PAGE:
Numerable sources exist describing the J2EE application architecture. An excellent publication on how to build J2EE applications and use the J2EE technology is “Designing Enterprise Applications for the Java 2 Platform, Enterprise Edition by Sun Microsystems, which is available both offline and online at the URL, <http://java.sun.com/j2ee> and is incorporated herein by reference. Additional reference materials are also available on the World Wide Web at the URL, <http://java.sun.com> and are also incorporated herein by reference.
 The J2EE platform is intended for experimentation and supports iterative development. However, whenever a developer makes a change to a J2EE application, the developer must tediously redeploy the application to effectuate the changes.
 The present innovation is a distinctive solution for providing, among other things, productive dynamic resource loading to a J2EE server thereby avoiding frequent redeployments whenever changes are made to a J2EE application.
 Specifically, the present solution utilizes an innovative J2EE containment mechanism to facilitate, among other things, the modification of rules, workflows, images, XML, Java classes, etc., without redeployment during development. Thus, instantaneous modifications to a running J2EE application are realized.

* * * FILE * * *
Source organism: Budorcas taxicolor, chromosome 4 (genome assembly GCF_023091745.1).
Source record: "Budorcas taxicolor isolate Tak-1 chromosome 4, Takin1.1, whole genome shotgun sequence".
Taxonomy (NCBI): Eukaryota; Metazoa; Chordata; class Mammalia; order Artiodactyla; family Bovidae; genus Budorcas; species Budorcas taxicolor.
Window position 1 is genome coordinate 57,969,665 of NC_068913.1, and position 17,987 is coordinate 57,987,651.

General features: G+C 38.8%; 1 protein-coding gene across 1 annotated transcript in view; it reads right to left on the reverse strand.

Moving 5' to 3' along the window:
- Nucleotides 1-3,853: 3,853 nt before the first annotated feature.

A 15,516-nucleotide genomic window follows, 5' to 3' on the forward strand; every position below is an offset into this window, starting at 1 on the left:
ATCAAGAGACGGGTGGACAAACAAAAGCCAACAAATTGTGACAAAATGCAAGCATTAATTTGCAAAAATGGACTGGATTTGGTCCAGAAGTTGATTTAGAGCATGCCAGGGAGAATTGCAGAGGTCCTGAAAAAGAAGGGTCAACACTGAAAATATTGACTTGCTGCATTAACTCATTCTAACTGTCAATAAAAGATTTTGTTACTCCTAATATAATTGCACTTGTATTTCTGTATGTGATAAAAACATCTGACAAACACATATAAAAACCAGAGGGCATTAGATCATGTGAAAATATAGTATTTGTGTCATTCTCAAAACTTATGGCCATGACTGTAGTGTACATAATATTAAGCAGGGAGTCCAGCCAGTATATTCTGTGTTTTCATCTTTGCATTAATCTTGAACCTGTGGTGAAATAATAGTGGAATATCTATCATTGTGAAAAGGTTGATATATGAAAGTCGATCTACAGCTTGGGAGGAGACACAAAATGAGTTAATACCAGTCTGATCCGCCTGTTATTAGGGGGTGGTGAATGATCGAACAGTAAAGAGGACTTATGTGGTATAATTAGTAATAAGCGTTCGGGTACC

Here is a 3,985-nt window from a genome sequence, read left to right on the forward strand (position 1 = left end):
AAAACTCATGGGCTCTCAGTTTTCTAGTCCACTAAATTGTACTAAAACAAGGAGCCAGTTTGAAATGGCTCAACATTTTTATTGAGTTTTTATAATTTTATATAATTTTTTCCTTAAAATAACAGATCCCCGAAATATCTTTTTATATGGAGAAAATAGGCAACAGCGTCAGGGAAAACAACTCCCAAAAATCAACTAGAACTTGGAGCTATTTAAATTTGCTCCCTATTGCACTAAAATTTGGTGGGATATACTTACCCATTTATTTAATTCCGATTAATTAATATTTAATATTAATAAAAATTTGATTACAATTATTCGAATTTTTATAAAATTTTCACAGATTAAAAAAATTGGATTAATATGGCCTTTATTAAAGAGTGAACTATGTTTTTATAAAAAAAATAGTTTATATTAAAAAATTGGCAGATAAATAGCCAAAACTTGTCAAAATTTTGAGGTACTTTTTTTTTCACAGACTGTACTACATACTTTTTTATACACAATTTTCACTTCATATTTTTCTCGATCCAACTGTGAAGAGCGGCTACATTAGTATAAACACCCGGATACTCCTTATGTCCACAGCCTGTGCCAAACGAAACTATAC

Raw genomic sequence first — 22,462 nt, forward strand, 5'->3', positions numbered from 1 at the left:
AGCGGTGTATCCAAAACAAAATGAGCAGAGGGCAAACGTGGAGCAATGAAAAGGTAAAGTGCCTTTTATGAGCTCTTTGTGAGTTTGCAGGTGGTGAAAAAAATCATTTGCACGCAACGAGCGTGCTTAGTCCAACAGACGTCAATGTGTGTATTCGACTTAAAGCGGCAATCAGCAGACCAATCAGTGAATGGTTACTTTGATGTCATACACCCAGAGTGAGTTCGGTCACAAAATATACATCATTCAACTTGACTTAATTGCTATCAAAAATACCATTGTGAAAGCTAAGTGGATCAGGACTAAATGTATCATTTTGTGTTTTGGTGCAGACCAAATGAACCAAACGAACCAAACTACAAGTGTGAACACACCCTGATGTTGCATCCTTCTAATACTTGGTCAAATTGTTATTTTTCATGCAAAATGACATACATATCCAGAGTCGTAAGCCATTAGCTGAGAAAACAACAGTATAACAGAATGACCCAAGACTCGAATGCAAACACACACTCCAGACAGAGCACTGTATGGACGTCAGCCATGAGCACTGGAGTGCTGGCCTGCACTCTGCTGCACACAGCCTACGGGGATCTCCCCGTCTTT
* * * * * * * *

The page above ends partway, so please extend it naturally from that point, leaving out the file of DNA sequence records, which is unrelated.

Therefore, in accordance with one aspect of the present invention, there is generally provided, in a network system including a first server running a first application and a second server running a second application, the second server being remote from the first server, each of the first and second server further including a set of application resources associated therewith, a method for dynamically loading application resources from the first server to the second server, the method comprising the steps of: generating and dispatching a monitoring device from the first server to the second server; in accordance with a predefined criteria (such as the expiration of a certain time interval), i) comparing the application resources of the first server and the second server to determine the application resources of the first server and the second server to determine whether the application resources associated with the first server has been modified; and ii) based on the determination, dynamically loading the modified application resources from first server to the second server.
 The above-mentioned aspect(s) and other aspects, features and advantages of the present invention will become better understood with regard to the following description, appended claims, and accompanying drawings.
 Referring briefly to the drawings, embodiments of the present invention will be described with reference to the accompanying drawings in which:
FIG. 1 illustrates a system constructed in accordance with the teachings expressed herein wherein a Resource Set is deployed.
FIG. 2 is a block diagram of an exemplary embodiment of a Resource Set container in accordance with the teachings expressed herein.
 FIGS. 2-3 illustrate exemplary design patterns for a Resource Set in accordance with the teachings expressed herein.